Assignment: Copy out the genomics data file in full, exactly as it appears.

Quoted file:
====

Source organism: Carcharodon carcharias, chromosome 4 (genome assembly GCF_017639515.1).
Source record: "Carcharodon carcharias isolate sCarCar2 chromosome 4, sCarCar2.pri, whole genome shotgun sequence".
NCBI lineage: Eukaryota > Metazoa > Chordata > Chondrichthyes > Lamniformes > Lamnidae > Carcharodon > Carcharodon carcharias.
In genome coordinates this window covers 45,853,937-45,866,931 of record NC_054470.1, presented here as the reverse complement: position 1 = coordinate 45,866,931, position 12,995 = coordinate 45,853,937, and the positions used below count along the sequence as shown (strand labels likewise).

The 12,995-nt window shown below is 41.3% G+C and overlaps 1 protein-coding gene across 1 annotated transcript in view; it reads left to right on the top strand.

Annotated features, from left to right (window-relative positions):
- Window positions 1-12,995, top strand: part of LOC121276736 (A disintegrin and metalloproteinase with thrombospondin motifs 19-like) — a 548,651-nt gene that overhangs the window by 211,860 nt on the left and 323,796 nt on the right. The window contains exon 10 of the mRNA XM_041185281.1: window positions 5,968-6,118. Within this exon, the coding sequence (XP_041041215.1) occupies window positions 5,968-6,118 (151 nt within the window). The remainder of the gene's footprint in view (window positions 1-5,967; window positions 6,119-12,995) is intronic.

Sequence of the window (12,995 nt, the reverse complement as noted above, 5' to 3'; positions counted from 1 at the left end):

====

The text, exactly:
Source organism: Carcharodon carcharias, chromosome 4 (genome assembly GCF_017639515.1).
Source record: "Carcharodon carcharias isolate sCarCar2 chromosome 4, sCarCar2.pri, whole genome shotgun sequence".
NCBI lineage: Eukaryota > Metazoa > Chordata > Chondrichthyes > Lamniformes > Lamnidae > Carcharodon > Carcharodon carcharias.
In genome coordinates this window covers 45,853,937-45,866,931 of record NC_054470.1, presented here as the reverse complement: position 1 = coordinate 45,866,931, position 12,995 = coordinate 45,853,937, and the positions used below count along the sequence as shown (strand labels likewise).

The 12,995-nt window shown below is 41.3% G+C and overlaps 1 protein-coding gene across 1 annotated transcript in view; it reads left to right on the top strand.

Annotated features, from left to right (window-relative positions):
- Window positions 1-12,995, top strand: part of LOC121276736 (A disintegrin and metalloproteinase with thrombospondin motifs 19-like) — a 548,651-nt gene that overhangs the window by 211,860 nt on the left and 323,796 nt on the right. The window contains exon 10 of the mRNA XM_041185281.1: window positions 5,968-6,118. Within this exon, the coding sequence (XP_041041215.1) occupies window positions 5,968-6,118 (151 nt within the window). The remainder of the gene's footprint in view (window positions 1-5,967; window positions 6,119-12,995) is intronic.

Sequence of the window (12,995 nt, the reverse complement as noted above, 5' to 3'; positions counted from 1 at the left end):